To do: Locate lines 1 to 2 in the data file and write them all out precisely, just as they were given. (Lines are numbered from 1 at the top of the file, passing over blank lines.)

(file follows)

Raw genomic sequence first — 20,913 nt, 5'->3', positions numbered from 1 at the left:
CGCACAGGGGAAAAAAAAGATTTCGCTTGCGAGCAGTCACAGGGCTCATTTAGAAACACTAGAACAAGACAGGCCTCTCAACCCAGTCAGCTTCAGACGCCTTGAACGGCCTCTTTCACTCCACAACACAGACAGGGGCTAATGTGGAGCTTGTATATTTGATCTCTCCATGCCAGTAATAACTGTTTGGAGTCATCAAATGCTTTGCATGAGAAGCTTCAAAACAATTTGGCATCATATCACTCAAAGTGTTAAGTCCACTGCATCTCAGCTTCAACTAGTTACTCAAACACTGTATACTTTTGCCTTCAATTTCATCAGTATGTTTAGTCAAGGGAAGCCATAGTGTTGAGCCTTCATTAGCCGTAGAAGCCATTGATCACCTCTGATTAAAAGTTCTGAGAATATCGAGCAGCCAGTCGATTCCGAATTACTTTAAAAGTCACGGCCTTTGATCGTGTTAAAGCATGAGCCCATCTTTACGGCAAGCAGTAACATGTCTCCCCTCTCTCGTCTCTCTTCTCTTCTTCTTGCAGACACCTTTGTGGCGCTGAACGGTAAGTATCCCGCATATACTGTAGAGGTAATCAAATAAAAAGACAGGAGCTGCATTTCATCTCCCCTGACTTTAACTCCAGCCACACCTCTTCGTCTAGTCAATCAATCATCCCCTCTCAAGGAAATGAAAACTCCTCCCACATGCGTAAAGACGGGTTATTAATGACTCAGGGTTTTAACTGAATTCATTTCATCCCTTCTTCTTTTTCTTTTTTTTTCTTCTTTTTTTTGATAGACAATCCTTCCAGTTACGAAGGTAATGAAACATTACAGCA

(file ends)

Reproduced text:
Raw genomic sequence first — 20,913 nt, 5'->3', positions numbered from 1 at the left:
CGCACAGGGGAAAAAAAAGATTTCGCTTGCGAGCAGTCACAGGGCTCATTTAGAAACACTAGAACAAGACAGGCCTCTCAACCCAGTCAGCTTCAGACGCCTTGAACGGCCTCTTTCACTCCACAACACAGACAGGGGCTAATGTGGAGCTTGTATATTTGATCTCTCCATGCCAGTAATAACTGTTTGGAGTCATCAAATGCTTTGCATGAGAAGCTTCAAAACAATTTGGCATCATATCACTCAAAGTGTTAAGTCCACTGCATCTCAGCTTCAACTAGTTACTCAAACACTGTATACTTTTGCCTTCAATTTCATCAGTATGTTTAGTCAAGGGAAGCCATAGTGTTGAGCCTTCATTAGCCGTAGAAGCCATTGATCACCTCTGATTAAAAGTTCTGAGAATATCGAGCAGCCAGTCGATTCCGAATTACTTTAAAAGTCACGGCCTTTGATCGTGTTAAAGCATGAGCCCATCTTTACGGCAAGCAGTAACATGTCTCCCCTCTCTCGTCTCTCTTCTCTTCTTCTTGCAGACACCTTTGTGGCGCTGAACGGTAAGTATCCCGCATATACTGTAGAGGTAATCAAATAAAAAGACAGGAGCTGCATTTCATCTCCCCTGACTTTAACTCCAGCCACACCTCTTCGTCTAGTCAATCAATCATCCCCTCTCAAGGAAATGAAAACTCCTCCCACATGCGTAAAGACGGGTTATTAATGACTCAGGGTTTTAACTGAATTCATTTCATCCCTTCTTCTTTTTCTTTTTTTTTCTTCTTTTTTTTGATAGACAATCCTTCCAGTTACGAAGGTAATGAAACATTACAGCA